Organisations generate revenue though selling products and services to consumers. The stated objective of business is to solve consumer problems at a profit.
Hence it all starts and ends with the consumer: what they want, need and are prepared to pay for it.
The winner is the brand that sells the most products or services, at the best possible price, to the largest number of buyers while maintaining their margins.
To enable this, the brand must know what its consumers want and need – and position itself in the best position to solve this need. Become the brand-of-choice when a consumer need arises.
For the consumer to come to the decision to purchase – and where to purchase it – they would have gone through a complex journey to decide whether or not to purchase the product. This decision could have been near instantaneous through an impulse buy (i.e. a soft drink or beer) or after months – if not years – of diligent research (i.e. a home or motor vehicle). This includes the product itself; the features and benefits it has over competitive products and the after-sales support beyond the purchase of the product.
Even if the journey itself is complex (like when buying a home), a consumer can go through the journey very fast – and often even intuitively. Hence what we may see as a systematic process is largely a seamless set of steps – not even always consecutively. Yet, even if intuitive, the brand needs to understand its consumers to ensure it is “positioned” at key junctures in this process.
Any brand wants to be where the consumer needs intersect with brand benefits.
Within a digitally enabled universe, it means the deeper the brand can understand the journey its consumers will go through, the better it can ensure that it is present at every step the consumer may take in the decision journey. The deeper the brand is aligned to the consumer, the more likely the brand will be bought. In classic marketing terms, large companies like P&G ensure that their brands have top-of-mind awareness when the consumers’ need arises.
This complex path that the consumer goes through in order to decide which product to purchase is called the “Customer Decision Journey”. A Customer Decision Journey is essentially about consumer needs. Therefore the need consumers have at key junctures in the decision making process.
The Customer Decision Journey can be simplified into the following steps:
- Pre-purchase – or research – phase (when they consider buying; the triggers that will signal that they are in the market; the signals that will make them want to buy; the information they require at this point about the category and the brands on offer);
- Purchase, be it physically or virtually phase (how the brand shortlist is decided; how the brand decision is taken – and the steps and information requirements in the buying itself);
- Post-purchase phase (for instance, purchase reinforcement; after sales service, guarantees, brand follow-up and rewards, social media reinforcement).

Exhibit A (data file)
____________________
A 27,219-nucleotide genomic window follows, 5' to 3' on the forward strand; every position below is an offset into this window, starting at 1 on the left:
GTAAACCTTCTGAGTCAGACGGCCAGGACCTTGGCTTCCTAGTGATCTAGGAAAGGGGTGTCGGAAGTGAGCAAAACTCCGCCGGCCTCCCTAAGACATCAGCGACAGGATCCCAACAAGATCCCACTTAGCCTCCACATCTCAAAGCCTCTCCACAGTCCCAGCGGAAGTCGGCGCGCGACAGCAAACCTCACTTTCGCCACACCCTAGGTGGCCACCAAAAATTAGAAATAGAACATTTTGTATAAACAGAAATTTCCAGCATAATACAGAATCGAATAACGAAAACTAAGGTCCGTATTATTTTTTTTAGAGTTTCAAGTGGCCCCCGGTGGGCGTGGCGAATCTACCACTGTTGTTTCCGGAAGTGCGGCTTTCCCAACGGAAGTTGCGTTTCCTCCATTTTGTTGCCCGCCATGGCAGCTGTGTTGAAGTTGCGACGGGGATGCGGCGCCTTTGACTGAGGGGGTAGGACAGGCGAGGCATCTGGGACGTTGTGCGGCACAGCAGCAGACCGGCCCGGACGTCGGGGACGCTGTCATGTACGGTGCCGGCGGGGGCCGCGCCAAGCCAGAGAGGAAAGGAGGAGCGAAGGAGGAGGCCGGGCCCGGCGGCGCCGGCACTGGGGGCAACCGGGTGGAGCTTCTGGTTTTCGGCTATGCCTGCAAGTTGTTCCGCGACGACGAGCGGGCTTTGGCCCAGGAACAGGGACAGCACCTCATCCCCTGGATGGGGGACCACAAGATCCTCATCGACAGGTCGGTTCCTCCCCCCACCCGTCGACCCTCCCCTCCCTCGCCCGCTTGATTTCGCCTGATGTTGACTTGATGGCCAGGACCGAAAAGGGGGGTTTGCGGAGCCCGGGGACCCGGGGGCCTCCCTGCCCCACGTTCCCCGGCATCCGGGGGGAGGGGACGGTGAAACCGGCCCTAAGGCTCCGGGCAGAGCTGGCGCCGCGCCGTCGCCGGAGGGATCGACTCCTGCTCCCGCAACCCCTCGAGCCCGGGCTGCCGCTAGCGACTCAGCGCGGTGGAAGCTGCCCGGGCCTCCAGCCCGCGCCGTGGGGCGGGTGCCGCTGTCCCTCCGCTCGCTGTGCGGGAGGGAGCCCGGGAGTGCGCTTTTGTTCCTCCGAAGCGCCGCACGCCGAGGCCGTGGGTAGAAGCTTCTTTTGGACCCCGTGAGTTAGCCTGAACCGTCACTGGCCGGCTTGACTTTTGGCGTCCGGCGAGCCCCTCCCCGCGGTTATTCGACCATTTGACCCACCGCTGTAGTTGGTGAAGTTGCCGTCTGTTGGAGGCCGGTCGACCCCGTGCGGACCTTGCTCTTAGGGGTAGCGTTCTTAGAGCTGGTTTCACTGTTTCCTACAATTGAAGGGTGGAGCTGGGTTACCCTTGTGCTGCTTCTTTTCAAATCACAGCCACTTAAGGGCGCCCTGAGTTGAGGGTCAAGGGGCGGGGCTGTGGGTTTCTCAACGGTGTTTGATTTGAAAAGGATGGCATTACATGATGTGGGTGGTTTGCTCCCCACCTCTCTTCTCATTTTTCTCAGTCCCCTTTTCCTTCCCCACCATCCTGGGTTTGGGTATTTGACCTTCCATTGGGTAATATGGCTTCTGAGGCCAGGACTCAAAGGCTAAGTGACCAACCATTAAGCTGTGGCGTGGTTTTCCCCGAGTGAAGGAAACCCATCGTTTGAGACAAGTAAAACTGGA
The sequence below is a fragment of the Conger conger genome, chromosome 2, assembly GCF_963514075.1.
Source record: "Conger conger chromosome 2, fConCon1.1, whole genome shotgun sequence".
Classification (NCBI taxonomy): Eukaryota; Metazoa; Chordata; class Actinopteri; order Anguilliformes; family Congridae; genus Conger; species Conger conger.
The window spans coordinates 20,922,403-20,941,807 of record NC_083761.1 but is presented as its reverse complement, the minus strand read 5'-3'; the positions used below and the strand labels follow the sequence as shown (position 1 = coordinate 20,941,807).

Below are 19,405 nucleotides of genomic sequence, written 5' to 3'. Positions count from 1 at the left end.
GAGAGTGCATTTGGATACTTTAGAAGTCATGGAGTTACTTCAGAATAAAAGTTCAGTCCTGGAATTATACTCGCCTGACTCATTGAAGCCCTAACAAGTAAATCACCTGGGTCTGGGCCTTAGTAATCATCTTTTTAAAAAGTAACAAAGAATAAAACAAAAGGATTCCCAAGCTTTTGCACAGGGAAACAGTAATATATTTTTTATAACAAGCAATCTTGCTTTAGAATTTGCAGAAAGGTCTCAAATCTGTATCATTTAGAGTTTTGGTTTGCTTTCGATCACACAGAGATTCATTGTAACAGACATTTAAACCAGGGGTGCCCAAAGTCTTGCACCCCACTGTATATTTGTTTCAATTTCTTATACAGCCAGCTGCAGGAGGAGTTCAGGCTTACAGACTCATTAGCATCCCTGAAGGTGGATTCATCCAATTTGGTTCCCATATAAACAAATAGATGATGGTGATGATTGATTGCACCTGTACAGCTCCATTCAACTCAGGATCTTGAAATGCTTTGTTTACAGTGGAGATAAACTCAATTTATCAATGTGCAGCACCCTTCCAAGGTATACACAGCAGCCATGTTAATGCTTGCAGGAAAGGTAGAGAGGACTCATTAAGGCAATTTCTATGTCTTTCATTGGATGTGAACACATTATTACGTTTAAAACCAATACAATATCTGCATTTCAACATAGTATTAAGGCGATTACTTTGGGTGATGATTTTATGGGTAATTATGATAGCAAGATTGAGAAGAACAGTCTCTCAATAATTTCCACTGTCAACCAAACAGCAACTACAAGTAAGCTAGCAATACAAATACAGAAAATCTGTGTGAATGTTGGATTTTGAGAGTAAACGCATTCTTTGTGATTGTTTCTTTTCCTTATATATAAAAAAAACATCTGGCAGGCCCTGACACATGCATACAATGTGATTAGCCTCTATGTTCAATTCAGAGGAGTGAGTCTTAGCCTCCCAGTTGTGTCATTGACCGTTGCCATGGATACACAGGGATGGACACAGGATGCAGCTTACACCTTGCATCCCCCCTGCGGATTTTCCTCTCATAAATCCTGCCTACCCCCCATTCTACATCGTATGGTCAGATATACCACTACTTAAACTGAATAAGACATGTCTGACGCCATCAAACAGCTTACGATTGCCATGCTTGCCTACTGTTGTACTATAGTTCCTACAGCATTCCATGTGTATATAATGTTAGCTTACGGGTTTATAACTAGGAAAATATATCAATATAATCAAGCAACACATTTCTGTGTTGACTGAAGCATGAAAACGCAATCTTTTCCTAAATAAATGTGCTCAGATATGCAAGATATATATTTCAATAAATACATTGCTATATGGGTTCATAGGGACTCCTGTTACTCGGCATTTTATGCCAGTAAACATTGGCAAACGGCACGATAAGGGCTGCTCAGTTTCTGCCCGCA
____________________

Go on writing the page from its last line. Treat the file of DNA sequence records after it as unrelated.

Each of these key steps could have a myriad of subtasks that will support the primary steps in order for the consumer to come to a successful outcome.
For a brand, its competitive advantage now lies in how deeply it understands its consumers and their decision journeys, facilitated by the data it holds about them.
The above decision journey becomes far more complex and shorter due to the extensive set of digital resources consumers have available to them. At any point in time, a consumer has access to myriad of reviews from both trusted sources like consumer ratings companies to user generated reviews which are invariably biased based on preferences and experiences. This takes away a lot of the power from the seller and places it squarely on the consumer.
In order to start taking control of the decision journey and to better influence the consumers decision, it is important for the organisation to understand at which point the consumer interacts with them and to also understand how they can guide that journey before and after that interaction has occurred.
The following steps can be used by organisations to optimise the process of engaging with their consumers:
- Define the customer decision journey
Sketch the perceived customer journey and decision process. As the decision journey itself is generic for all brands within a given product or service category, it is the way the data is used and understood that matters.
- Map the customer touch points
Once the customer journey has been defined, map out where the organisation interacts with that journey. A physical “map” is useful as it makes the process visible and tangible.
- Map the processes and technology used back to the touch points
The methods by which the customer is interacted with during the journey is vital and should be defined and understood before it can be optimised.
- Plan how to better guide the customer journey
This looks at how to improve processes, how to better leverage the technology currently used or identify new technology required and most important how to best use the data being captured.
After going through the above process, a clear action plan on how to improve the organisations current processes and technology should drive higher engagement and revenue from the customer, but ultimately the number one rule should always remain, and that is putting the customer first.
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